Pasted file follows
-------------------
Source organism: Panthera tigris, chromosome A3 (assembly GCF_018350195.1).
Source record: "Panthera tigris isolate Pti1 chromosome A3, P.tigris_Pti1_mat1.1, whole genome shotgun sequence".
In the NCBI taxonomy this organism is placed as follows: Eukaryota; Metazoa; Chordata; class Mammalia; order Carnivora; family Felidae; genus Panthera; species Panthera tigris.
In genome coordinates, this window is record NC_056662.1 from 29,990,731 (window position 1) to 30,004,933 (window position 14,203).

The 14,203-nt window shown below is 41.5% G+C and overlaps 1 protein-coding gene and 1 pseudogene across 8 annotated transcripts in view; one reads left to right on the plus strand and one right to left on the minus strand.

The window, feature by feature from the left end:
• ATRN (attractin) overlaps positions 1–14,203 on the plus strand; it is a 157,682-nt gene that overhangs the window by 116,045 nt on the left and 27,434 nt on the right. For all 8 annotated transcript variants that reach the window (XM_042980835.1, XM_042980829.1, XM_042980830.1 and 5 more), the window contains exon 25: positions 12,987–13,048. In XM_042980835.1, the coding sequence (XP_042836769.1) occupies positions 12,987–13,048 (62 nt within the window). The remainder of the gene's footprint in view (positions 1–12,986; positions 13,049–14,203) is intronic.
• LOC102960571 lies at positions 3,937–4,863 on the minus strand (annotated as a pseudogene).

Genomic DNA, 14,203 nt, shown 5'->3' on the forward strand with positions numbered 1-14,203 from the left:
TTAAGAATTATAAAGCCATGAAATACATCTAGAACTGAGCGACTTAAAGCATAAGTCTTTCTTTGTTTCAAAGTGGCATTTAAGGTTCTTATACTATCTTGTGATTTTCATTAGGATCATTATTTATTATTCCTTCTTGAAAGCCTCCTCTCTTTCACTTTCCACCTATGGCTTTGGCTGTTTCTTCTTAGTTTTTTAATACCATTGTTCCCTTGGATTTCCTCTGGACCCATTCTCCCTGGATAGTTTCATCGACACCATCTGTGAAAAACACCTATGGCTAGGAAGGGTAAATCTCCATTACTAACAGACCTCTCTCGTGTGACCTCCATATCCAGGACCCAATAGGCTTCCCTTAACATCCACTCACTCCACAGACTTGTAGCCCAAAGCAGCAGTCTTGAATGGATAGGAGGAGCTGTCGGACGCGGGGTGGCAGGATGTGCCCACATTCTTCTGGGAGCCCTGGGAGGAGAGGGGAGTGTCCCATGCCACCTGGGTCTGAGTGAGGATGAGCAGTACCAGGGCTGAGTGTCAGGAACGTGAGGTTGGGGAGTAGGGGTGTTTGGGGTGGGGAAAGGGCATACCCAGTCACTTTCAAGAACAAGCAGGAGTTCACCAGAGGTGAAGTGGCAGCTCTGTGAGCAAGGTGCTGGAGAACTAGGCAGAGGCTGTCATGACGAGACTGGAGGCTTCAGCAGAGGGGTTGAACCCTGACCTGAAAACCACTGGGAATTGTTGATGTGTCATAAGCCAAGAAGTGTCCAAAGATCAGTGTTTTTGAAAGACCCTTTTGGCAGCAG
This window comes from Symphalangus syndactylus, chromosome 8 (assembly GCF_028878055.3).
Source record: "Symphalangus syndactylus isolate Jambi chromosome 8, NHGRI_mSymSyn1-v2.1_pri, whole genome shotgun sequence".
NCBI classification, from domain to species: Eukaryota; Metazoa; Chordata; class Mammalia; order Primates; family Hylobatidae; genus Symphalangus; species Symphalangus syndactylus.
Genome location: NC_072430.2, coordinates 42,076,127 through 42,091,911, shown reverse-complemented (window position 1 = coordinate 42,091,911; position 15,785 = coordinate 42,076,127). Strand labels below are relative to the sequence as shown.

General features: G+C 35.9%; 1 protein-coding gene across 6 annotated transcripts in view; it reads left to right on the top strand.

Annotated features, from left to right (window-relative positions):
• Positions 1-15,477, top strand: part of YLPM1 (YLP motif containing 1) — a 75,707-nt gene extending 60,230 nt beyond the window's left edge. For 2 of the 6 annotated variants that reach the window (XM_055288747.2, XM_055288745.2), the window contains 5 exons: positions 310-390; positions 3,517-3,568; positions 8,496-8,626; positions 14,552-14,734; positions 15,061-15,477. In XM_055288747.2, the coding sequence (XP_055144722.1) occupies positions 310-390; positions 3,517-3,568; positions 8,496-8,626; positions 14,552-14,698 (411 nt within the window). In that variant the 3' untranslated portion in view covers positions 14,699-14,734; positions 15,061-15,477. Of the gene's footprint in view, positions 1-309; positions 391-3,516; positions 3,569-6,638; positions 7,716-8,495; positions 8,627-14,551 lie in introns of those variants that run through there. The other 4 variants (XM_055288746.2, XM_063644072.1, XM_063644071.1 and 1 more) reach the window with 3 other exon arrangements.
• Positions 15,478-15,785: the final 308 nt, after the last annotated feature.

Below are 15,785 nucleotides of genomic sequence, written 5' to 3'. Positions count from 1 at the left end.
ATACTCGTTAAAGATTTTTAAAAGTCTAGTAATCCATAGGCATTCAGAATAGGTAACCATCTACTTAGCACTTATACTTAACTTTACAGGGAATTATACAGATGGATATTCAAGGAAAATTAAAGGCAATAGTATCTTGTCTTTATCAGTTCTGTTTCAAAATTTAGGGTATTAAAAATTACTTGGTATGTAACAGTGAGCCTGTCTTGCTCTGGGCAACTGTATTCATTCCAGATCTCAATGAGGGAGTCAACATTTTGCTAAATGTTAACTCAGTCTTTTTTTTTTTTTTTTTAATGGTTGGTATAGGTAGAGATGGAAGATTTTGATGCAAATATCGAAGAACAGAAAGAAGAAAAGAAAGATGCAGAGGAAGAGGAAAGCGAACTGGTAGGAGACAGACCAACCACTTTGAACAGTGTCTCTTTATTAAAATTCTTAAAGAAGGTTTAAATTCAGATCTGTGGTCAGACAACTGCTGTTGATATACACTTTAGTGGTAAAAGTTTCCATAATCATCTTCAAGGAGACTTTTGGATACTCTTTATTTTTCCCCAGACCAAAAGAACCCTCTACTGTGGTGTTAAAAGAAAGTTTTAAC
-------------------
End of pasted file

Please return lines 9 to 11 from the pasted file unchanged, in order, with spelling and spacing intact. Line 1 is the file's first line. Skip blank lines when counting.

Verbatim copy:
Genomic DNA, 14,203 nt, shown 5'->3' on the forward strand with positions numbered 1-14,203 from the left:
TTAAGAATTATAAAGCCATGAAATACATCTAGAACTGAGCGACTTAAAGCATAAGTCTTTCTTTGTTTCAAAGTGGCATTTAAGGTTCTTATACTATCTTGTGATTTTCATTAGGATCATTATTTATTATTCCTTCTTGAAAGCCTCCTCTCTTTCACTTTCCACCTATGGCTTTGGCTGTTTCTTCTTAGTTTTTTAATACCATTGTTCCCTTGGATTTCCTCTGGACCCATTCTCCCTGGATAGTTTCATCGACACCATCTGTGAAAAACACCTATGGCTAGGAAGGGTAAATCTCCATTACTAACAGACCTCTCTCGTGTGACCTCCATATCCAGGACCCAATAGGCTTCCCTTAACATCCACTCACTCCACAGACTTGTAGCCCAAAGCAGCAGTCTTGAATGGATAGGAGGAGCTGTCGGACGCGGGGTGGCAGGATGTGCCCACATTCTTCTGGGAGCCCTGGGAGGAGAGGGGAGTGTCCCATGCCACCTGGGTCTGAGTGAGGATGAGCAGTACCAGGGCTGAGTGTCAGGAACGTGAGGTTGGGGAGTAGGGGTGTTTGGGGTGGGGAAAGGGCATACCCAGTCACTTTCAAGAACAAGCAGGAGTTCACCAGAGGTGAAGTGGCAGCTCTGTGAGCAAGGTGCTGGAGAACTAGGCAGAGGCTGTCATGACGAGACTGGAGGCTTCAGCAGAGGGGTTGAACCCTGACCTGAAAACCACTGGGAATTGTTGATGTGTCATAAGCCAAGAAGTGTCCAAAGATCAGTGTTTTTGAAAGACCCTTTTGGCAGCAG
This window comes from Symphalangus syndactylus, chromosome 8 (assembly GCF_028878055.3).